The resulting cooling on Earth's surface can last for months or years.
Not all eruptions have that effect, however. For instance, the continuing eruption of Indonesia's Merapi this fall has killed dozens, but this latest episode is probably not big enough by itself to effect large-scale weather changes, scientists believe.
As for rainfall, in the simplest models, lowered temperatures decrease evaporation of water from the surface to the air. Less water vapor translates to less rain.
But matters are greatly complicated by atmospheric circulation patterns, cyclic changes in temperatures over the oceans, and the shapes of land masses.
Until now, most climate models incorporating changes in the sun and the atmosphere have predicted that volcanic explosions would disrupt the monsoon by bringing less rain to southeast Asia--but the researchers found the opposite.
They studied several eruptions, including one in 1258 from an unknown tropical site, thought to be the largest of the last millennium; the 1600-1601 eruption of Peru's Huaynaputina; Tambora in 1815; the 1883 explosion of Indonesia's Krakatau; Mexico's El Chichn in 1982; and Pinatubo.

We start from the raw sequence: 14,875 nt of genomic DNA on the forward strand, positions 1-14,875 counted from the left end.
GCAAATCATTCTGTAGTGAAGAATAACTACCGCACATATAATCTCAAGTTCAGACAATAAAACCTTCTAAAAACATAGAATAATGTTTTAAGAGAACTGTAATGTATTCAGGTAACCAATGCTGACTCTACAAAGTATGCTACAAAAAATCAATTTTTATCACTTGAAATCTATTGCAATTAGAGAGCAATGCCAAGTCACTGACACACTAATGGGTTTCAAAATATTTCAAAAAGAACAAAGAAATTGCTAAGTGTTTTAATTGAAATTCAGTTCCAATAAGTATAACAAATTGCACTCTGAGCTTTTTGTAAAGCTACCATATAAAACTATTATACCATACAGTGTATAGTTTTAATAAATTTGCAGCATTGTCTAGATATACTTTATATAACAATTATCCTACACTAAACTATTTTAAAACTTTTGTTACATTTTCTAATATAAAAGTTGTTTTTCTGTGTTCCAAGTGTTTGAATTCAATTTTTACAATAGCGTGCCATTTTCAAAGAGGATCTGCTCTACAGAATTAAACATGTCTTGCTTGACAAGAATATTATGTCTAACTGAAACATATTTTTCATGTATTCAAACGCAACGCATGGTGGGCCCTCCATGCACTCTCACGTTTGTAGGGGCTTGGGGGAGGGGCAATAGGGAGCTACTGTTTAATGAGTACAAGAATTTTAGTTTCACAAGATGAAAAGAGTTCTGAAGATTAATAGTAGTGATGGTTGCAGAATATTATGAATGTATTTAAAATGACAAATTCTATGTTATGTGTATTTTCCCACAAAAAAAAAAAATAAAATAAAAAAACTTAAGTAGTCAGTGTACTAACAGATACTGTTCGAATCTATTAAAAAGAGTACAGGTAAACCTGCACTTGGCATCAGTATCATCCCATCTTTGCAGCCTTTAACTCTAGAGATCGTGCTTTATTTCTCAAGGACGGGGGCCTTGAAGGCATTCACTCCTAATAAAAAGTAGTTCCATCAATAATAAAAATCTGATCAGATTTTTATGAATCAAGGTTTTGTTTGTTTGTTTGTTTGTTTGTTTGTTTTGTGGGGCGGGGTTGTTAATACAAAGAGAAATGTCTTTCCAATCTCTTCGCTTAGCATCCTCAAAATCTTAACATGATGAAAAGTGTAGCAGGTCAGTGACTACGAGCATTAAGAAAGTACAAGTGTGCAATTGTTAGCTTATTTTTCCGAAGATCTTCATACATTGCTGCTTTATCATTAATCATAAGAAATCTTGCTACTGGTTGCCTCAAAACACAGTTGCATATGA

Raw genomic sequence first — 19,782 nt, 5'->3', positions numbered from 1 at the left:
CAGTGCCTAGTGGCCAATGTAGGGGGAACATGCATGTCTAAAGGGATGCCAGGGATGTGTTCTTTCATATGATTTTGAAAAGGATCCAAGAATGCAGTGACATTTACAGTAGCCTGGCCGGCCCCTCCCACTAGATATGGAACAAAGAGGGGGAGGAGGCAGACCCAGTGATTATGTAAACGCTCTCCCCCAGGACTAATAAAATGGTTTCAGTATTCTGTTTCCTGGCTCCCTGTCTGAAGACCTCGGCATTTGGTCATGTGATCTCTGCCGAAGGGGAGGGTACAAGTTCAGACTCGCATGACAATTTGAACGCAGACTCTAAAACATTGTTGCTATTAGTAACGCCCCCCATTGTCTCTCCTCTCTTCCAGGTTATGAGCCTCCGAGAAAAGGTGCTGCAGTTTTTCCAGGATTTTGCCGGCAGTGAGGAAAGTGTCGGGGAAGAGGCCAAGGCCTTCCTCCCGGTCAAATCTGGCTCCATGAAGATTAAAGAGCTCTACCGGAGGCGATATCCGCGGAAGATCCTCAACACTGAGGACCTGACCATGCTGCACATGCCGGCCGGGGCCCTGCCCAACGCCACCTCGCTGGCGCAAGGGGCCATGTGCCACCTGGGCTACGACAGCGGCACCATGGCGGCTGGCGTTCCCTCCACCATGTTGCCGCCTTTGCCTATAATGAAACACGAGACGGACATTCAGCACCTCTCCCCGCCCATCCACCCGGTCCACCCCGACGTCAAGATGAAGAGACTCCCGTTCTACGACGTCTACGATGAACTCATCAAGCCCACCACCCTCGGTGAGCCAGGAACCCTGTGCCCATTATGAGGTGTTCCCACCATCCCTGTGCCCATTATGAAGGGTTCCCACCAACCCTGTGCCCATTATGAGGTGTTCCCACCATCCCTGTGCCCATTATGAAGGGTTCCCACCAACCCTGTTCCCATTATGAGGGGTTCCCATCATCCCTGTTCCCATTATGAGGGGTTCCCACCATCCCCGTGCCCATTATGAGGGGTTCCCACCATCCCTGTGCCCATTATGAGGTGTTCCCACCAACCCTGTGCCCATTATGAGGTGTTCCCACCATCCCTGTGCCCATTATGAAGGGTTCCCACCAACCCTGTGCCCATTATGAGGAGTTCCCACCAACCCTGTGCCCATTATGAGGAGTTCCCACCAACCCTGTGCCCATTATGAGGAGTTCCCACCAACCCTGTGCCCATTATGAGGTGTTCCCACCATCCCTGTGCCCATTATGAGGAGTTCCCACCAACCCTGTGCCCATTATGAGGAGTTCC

Tree rings showed that huge swaths of southern China, Mongolia and surrounding areas consistently dried up in the year or two following big events, while mainland southeast Asia received increased rain.
The researchers believe there are many possible factors involved.
"The data only recently became available to test the models," said Rosanne D'Arrigo, one of the paper's co-authors. "There's a lot of work to be done to understand how all these different forces interact."
In some episodes pinpointed by the study, it appears that strong cycles of the El Nio-Southern Oscillation, which drives temperatures over the Pacific and Indian Oceans and
|Contact: Cheryl Dybas|
National Science Foundation